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Changes to Google that all businesses should know about
It looks as though the familiar search engine results pages (SERPs) we're so used to seeing might be going through a major makeover in the coming months.
Revolutionising the SERPs
The last few years have seen some major changes to the way we browse the web, and now Google is making some big changes to suit the new mobile era.In a recent Forbes article, Jayson DeMers predicted that we could look forward to seeing SERPs making use of colour, targeted data and key sections in an effort to provide users with better results.
Not only will these changes mean that web users will need to be re-educated when it comes to searching, but businesses also have to re-evaluate the ways they go about trying to boost their search engine rankings.
Potential changes to monitor
- Sneakier ads: DeMers believes that one of the big changes heading our way is a switch to sneakier advertising. Currently, it is very easy to identify paid-for ads on Google results pages, but DeMers believes the tinted boxes and ad-alert indicators are set to disappear.
- Increasingly specialised returns: Quality is ever-more important in Google's eyes – just think about the Panda and Penguin updates and their focus on removing sub-par content – and exceptionally high-quality content could be rewarded. DeMers expects Google to increasingly include specialised results that feature the cream of the crop when it comes to content.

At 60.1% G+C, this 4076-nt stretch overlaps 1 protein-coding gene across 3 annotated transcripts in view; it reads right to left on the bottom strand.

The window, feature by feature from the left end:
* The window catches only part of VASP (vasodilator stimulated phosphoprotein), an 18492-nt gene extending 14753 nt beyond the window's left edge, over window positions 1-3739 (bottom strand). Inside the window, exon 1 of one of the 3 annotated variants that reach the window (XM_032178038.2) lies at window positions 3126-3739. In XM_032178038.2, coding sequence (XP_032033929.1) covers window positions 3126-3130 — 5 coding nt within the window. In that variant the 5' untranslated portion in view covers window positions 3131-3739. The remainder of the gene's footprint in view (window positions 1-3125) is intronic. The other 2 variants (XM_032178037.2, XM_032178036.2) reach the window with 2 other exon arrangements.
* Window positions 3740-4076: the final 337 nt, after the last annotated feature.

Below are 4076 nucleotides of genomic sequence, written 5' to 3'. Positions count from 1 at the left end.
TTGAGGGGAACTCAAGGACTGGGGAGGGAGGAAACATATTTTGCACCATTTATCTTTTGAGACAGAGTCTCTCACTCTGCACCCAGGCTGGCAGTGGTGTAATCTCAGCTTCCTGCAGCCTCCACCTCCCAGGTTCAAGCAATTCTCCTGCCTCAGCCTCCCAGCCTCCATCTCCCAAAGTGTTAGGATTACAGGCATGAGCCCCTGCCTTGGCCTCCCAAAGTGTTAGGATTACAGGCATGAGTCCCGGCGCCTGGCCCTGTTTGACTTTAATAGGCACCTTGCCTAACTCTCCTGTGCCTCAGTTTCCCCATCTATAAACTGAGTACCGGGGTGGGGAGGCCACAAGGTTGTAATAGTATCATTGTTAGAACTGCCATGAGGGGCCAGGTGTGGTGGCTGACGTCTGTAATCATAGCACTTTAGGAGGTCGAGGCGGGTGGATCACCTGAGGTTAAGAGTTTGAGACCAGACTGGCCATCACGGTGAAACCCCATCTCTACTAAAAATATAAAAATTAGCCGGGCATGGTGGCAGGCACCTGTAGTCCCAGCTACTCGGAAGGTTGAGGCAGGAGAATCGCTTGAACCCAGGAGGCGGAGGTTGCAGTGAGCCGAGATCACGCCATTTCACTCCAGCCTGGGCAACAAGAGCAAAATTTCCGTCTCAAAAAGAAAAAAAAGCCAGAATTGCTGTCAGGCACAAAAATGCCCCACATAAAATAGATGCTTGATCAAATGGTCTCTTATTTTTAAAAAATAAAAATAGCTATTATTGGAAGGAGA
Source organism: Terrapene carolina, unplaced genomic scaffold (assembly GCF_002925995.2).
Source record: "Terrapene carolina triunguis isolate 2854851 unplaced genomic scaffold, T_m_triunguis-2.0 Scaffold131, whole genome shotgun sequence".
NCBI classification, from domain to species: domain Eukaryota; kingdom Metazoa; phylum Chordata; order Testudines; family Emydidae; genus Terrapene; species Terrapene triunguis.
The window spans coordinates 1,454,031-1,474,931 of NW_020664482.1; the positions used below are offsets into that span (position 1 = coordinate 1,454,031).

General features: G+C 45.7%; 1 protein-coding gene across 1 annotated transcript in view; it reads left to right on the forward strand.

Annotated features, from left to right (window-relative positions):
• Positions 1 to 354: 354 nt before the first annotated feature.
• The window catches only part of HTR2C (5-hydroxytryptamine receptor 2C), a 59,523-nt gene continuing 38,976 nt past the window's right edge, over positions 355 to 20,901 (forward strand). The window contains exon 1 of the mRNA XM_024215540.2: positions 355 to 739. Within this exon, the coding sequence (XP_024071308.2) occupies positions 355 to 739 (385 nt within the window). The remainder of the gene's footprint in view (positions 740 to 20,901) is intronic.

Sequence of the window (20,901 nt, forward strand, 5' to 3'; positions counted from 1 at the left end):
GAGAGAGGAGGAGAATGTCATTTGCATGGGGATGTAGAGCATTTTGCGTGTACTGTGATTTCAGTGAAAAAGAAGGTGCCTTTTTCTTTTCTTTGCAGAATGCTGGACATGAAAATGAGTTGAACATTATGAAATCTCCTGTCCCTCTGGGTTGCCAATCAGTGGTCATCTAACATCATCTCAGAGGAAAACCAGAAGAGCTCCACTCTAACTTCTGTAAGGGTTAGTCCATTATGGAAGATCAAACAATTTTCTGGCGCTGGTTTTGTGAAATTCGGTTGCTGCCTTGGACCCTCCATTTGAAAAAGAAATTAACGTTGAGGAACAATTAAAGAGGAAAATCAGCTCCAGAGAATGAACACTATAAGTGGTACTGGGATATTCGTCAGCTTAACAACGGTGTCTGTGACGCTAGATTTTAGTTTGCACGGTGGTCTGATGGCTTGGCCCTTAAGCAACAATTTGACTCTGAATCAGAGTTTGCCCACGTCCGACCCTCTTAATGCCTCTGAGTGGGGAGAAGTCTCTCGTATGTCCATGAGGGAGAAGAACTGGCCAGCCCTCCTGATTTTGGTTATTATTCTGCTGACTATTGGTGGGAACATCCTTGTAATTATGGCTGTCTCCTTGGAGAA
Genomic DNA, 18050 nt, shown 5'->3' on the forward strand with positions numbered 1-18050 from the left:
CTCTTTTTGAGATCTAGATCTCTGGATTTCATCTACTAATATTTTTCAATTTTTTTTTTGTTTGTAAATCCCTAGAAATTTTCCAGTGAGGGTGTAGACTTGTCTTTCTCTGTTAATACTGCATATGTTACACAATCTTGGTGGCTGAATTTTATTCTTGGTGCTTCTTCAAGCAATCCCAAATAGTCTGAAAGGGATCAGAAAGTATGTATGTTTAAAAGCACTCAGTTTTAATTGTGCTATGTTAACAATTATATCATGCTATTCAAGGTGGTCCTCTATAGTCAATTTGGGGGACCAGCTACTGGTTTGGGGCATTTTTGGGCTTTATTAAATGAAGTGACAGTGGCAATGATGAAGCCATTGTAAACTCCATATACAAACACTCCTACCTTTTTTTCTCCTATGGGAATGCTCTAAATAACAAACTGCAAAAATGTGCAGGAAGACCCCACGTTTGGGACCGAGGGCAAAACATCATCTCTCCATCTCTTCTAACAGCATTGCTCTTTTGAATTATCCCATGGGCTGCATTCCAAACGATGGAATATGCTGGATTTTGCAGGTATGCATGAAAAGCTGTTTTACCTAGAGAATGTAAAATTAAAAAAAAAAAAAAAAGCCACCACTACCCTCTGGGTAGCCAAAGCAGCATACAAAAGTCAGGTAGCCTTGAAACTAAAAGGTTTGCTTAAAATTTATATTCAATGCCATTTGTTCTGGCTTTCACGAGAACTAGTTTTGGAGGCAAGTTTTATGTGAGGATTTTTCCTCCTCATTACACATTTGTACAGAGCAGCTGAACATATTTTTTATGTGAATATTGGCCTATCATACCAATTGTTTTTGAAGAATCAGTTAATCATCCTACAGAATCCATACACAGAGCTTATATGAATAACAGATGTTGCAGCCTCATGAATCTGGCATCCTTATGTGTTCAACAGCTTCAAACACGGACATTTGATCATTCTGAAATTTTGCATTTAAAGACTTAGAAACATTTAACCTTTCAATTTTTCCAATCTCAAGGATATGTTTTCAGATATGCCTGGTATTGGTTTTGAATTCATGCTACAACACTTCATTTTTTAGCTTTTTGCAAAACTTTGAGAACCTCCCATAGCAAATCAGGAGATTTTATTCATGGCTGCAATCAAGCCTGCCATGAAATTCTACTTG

- Greater personalisation: The online world is an increasingly social one, so it's only natural that this trend will also be played out in our search engine results. Tools like Google+ and Google Authorship already make a big difference to the results people see, and it's likely that search engines will make greater use of your past searches, social history, favourite authors and location to provide personalised results.
- Growth of the Knowledge Graph: Google is already using this new trick to enhance SERPs, providing users with a carousel of quick results at the top of the page. At the moment, the graph is only triggered for a certain number of simple searches – such as the weather in particular areas or information about sports teams – but it looks like it will be increasingly applied to a wider range of searches in the near future.
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